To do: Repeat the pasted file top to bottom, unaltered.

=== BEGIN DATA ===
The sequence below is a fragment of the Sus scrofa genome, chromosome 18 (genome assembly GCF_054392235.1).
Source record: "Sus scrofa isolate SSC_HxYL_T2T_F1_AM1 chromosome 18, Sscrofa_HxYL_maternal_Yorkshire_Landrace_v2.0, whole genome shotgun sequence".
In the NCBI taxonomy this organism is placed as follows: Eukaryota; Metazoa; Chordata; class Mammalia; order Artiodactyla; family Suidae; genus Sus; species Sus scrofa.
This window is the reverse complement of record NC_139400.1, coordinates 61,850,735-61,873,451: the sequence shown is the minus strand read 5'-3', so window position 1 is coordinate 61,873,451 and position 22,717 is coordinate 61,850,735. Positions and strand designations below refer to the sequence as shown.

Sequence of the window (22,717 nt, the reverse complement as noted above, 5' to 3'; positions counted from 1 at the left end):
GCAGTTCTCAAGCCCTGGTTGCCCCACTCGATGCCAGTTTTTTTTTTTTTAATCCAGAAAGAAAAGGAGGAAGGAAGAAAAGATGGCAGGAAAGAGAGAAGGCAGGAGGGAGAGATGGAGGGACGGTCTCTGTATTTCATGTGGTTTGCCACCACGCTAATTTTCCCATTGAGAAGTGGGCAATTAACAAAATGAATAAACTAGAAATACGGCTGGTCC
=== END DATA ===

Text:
The sequence below is a fragment of the Sus scrofa genome, chromosome 18 (genome assembly GCF_054392235.1).
Source record: "Sus scrofa isolate SSC_HxYL_T2T_F1_AM1 chromosome 18, Sscrofa_HxYL_maternal_Yorkshire_Landrace_v2.0, whole genome shotgun sequence".
In the NCBI taxonomy this organism is placed as follows: Eukaryota; Metazoa; Chordata; class Mammalia; order Artiodactyla; family Suidae; genus Sus; species Sus scrofa.
This window is the reverse complement of record NC_139400.1, coordinates 61,850,735-61,873,451: the sequence shown is the minus strand read 5'-3', so window position 1 is coordinate 61,873,451 and position 22,717 is coordinate 61,850,735. Positions and strand designations below refer to the sequence as shown.

Sequence of the window (22,717 nt, the reverse complement as noted above, 5' to 3'; positions counted from 1 at the left end):
GCAGTTCTCAAGCCCTGGTTGCCCCACTCGATGCCAGTTTTTTTTTTTTTAATCCAGAAAGAAAAGGAGGAAGGAAGAAAAGATGGCAGGAAAGAGAGAAGGCAGGAGGGAGAGATGGAGGGACGGTCTCTGTATTTCATGTGGTTTGCCACCACGCTAATTTTCCCATTGAGAAGTGGGCAATTAACAAAATGAATAAACTAGAAATACGGCTGGTCC